Open 24/7, since the early '90s Cafe Brazil (3847 Cedar Springs Rd.) has been the top spot in Oak Lawn for coffee, late-night dining, post-bar-hopping breakfast, gay dates, and all-around good times. In addition to fine coffee drinks, Cafe Brazil serves smoothies and teas, and the extensive food menu features huevos rancheros, fruit-filled crepes, BLT sandwiches, coconut-chicken sandwiches, and the like. There are several other locations around the city, including another quite gay-popular branch in the Bishop Arts District (it's not open 24 hours, but it does keep fairly late hours), as well as locations in Deep Ellum (also 24 hours), Lower Greenville (day-time only), University Park (24 hours), Fort Worth (day-time only), and several nearby towns and cities. Here's a bit more on Cafe Brazil in Oak Lawn.

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    A relative newcomer to the Oak Lawn gay bar strip, Cedar Springs Tap House (4123 Cedar Springs Rd.) is a handsome, high-ceilinged space attached to the trendy ilume apartments (just like the excellent restaurant, Dish, below). Part sports bar, and with a notably gay following but really drawing all walks of life, this chatter-filled place with booth and bar-stool seating, a huge patio with covered tables, interesting artwork and framed photos, and large TV monitors airing local and national pro and college games also serves very good, reasonably priced pub food. Consider the extensive burger selection, buffalo shrimp, beer-battered onion rings, and grilled fish tacos. You won't find any surprises on the menu, but everything is fresh and tasty.

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    Dallas Eagle

    photo by Andrew Collins

    You know the drill if you've been to gay "Eagle" bars around the country, and the Dallas Eagle (5740 Maple Ave.) is even more true to its leather-and-Levi's form than many similarly named bars out there that have become more mainstream over the years. This spacious, attractive bar packed with memorabilia related to gay leather culture in the city and providing one of the nicer patios in town doesn't enforce a strict dress but does strongly encourage leather or fetish gear (rubber, uniforms, denim, sportswear, kilts, workboots, latex, and so on). At the northern end of Oak Lawn, it's well away from the Strip and cultivates its own following while still being very much a central part of the city's gay community. Themes (underwear nights, bears, Tuesday "Cher-E-Oke") have some bearing on the crowd from night to night. However, you're dressed, the staff is exceedingly polite - and, hey, you might even pick up a pair of leather chaps or cock-and-ball. The bar is home to a great fetish, leather gear, and sex boutique with an extensive selection of underwear, jocks, toys, clamps, cock rings, caps, workout wear, and more.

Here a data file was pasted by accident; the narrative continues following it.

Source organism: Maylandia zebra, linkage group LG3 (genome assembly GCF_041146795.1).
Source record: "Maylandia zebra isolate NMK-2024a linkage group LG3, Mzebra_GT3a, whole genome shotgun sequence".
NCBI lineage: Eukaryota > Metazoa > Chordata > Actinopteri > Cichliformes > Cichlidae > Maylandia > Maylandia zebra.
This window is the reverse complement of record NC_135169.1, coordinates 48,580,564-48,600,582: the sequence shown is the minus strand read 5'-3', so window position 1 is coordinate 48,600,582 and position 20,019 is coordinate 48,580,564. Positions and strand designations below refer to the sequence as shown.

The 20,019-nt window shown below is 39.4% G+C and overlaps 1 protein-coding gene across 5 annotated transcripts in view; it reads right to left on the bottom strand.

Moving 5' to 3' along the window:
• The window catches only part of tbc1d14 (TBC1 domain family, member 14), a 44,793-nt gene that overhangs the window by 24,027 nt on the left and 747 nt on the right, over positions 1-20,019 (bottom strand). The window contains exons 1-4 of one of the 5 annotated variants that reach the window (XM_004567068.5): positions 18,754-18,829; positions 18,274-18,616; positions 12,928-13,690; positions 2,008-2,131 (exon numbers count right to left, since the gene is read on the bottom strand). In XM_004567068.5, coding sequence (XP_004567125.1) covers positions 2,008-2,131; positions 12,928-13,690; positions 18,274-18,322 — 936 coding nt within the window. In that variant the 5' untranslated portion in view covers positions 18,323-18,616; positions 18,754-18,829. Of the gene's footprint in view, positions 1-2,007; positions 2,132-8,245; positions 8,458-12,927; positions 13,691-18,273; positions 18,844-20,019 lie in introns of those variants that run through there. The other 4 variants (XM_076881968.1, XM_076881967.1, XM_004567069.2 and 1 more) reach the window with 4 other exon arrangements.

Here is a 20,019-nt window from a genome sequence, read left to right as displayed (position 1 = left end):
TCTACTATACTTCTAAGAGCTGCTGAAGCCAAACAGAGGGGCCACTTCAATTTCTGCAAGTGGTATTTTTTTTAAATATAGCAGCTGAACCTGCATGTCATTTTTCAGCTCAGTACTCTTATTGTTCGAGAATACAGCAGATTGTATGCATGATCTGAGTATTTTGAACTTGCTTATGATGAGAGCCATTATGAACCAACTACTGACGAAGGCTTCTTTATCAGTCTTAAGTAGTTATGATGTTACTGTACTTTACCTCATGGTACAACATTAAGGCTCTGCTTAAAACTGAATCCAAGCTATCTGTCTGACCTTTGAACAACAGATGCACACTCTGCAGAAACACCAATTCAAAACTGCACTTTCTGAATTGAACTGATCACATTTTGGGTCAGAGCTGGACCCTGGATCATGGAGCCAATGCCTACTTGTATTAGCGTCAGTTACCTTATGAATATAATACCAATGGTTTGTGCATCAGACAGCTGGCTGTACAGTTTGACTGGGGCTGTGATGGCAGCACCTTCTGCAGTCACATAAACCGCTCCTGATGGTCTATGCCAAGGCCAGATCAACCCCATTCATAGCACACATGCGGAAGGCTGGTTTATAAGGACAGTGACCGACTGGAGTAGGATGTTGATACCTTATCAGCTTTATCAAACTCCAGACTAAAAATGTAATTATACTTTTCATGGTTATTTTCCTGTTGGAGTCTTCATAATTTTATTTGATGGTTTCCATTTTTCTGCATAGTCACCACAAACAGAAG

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    photo by Andrew Collins

    Among restaurant options on the Oak Lawn Strip, Dish (ilume complex, 4123 Cedar Springs Rd.), which is on the ground-floor of the swanky and gay-popular ilume apartment complex, is one of the best options for sophisticated dining. That said, this attractive, contemporary eatery specializing in modern versions of classic comfort fare is still relatively unfussy and relaxed, and it's a definite hot spot for drag brunch (when you can sample the decadent fried chicken and waffles or short ribs eggs Benedict) and early evening happy hour. For dinner, the lengthy menu features a changing assortment of options, including flatbread starters with several different toppings, ahi tuna ceviche, chorizo-steamed Prince Edward Island mussels, and other apps, several good-size salads, and main dishes like bourbon-marinated pork chops and a vegetarian-friendly grilled cauliflower steak with golden-raisin brown butter. There's another location of the restaurant, albeit one with a far less gay following, in stylish Preston Hollow, up near NorthPark shopping mall - perfect if you're seeking some sustenance after a day of browsing fashion boutiques and trying on clothes.

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    photo by Andrew Collins

    Although it's actually 25 miles west of the nightlife action in Oak Lawn (and just 15 miles east of Fort Worth, which itself has about a half-dozen gay bars), the 1851 Club (931 W. Division St., Arlington) deserves mention in any Dallas gay-bar-going story as it's in the heart of the large DFW-region city of Arlington, which itself has a population of 380,000 and counting. This good-size, centrally located gay club has very popular drag shows on Friday and Saturday evenings, Thursday karaoke, a welcoming staff, and cheap drink specials. It's a great bet if you're looking to socialize a bit while in the vicinity of nearby attractions like Six Flags Over Texas, University of Texas at Arlington, Globe Life Park (home to baseball's Texas Rangers), and AT&T Stadium, the home base of the Dallas Cowboys as well as many big-name concerts.